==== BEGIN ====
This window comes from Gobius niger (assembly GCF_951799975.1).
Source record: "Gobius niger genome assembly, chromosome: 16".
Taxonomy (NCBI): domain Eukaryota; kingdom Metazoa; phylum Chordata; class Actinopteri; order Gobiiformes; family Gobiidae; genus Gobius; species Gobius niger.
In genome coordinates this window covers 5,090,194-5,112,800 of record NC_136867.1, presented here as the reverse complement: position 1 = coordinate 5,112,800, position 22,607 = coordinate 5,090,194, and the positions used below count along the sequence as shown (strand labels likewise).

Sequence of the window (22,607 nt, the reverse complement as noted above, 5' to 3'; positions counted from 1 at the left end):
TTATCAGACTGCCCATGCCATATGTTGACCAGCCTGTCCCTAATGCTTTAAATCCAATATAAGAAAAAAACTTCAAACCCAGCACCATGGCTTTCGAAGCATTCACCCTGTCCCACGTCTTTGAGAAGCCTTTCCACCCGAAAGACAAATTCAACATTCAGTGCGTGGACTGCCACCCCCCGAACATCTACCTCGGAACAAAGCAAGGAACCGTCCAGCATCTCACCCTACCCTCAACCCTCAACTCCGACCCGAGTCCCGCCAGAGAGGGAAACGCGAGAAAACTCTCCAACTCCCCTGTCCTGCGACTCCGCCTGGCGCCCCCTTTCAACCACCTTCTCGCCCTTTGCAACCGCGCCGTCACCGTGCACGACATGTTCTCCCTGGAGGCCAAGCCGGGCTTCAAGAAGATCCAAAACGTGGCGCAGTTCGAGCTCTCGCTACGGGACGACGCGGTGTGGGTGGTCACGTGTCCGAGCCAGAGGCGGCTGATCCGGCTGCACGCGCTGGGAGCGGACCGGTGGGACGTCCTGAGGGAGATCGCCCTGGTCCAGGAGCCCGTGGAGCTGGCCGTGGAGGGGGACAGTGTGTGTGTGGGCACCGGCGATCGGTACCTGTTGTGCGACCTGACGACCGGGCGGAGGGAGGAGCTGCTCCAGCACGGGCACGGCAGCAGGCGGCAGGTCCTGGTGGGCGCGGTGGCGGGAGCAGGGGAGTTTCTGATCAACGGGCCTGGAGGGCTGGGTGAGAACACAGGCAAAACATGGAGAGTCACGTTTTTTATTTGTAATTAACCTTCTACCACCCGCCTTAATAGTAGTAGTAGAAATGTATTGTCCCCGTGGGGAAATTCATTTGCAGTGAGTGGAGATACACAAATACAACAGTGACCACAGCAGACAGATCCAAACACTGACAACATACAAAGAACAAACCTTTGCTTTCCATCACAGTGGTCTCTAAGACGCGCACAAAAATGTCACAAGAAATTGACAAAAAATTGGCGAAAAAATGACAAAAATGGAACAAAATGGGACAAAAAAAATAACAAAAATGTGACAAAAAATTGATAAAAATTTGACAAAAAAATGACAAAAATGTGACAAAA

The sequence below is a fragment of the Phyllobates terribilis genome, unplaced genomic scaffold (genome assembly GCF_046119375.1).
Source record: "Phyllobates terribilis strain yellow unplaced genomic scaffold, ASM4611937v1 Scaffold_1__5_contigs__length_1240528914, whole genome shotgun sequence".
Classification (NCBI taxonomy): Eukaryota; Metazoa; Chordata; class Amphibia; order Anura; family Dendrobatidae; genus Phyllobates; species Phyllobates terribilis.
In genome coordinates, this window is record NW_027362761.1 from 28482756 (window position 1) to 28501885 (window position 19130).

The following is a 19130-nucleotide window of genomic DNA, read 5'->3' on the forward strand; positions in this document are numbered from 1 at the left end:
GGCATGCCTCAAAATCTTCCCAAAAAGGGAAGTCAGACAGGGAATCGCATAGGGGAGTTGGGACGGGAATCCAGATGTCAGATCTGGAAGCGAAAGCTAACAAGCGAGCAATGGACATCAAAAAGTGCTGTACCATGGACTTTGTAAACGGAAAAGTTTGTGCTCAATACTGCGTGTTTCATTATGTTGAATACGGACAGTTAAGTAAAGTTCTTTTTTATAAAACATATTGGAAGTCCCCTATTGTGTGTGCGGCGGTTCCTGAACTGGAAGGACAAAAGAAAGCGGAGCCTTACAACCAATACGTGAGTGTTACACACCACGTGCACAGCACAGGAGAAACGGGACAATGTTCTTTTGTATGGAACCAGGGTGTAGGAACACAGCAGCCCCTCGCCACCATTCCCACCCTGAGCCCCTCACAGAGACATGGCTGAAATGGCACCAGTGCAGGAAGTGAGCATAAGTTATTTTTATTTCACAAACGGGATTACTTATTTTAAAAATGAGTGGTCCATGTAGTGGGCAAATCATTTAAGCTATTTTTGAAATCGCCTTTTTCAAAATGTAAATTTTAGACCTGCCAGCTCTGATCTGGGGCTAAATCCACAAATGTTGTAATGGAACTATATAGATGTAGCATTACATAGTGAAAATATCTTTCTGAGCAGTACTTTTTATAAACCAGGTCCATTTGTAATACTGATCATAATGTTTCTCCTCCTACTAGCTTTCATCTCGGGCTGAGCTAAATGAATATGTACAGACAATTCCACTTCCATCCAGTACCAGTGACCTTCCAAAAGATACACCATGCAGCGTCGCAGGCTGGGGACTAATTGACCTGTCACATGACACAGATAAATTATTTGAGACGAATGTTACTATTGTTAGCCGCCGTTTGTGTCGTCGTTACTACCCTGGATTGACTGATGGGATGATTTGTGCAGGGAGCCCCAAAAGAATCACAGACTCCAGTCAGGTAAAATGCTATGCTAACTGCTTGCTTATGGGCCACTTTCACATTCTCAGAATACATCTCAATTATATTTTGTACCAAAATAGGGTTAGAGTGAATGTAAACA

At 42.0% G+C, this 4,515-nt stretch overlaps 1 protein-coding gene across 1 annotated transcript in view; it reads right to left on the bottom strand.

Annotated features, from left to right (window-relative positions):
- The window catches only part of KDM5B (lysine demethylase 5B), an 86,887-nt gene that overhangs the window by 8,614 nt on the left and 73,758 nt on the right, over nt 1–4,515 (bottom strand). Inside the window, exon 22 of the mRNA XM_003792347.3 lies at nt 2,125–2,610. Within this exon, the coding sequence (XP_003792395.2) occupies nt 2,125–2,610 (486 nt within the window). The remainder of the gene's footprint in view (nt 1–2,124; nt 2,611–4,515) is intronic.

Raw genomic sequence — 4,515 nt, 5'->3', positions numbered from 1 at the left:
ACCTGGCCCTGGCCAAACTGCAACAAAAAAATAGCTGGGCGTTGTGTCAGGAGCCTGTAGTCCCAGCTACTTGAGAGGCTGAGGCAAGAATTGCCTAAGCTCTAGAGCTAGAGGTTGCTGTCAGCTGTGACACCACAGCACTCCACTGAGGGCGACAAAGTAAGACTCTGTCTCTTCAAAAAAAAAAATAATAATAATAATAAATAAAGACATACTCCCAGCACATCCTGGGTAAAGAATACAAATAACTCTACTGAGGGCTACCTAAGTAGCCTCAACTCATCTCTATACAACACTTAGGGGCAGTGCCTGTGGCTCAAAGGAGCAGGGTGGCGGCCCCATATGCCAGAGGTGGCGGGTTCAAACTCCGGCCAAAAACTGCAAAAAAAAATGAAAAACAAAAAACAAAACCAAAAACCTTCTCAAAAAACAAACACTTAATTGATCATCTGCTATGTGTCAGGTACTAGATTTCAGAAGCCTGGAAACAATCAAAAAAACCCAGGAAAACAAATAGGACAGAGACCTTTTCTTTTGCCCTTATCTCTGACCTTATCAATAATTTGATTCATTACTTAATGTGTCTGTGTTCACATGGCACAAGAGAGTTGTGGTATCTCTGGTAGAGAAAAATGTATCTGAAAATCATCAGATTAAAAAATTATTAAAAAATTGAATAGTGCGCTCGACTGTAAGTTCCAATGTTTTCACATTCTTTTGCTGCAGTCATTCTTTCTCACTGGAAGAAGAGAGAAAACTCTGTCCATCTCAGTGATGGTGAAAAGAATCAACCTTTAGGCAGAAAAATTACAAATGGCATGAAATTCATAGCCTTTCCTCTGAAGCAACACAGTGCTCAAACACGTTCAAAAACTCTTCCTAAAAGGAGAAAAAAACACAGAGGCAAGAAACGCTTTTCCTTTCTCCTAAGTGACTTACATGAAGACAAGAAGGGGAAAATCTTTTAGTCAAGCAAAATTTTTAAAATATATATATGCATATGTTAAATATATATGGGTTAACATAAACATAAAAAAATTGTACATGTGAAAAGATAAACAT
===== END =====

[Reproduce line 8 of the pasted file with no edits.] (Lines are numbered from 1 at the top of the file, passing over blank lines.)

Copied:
Source record: "Phyllobates terribilis strain yellow unplaced genomic scaffold, ASM4611937v1 Scaffold_1__5_contigs__length_1240528914, whole genome shotgun sequence".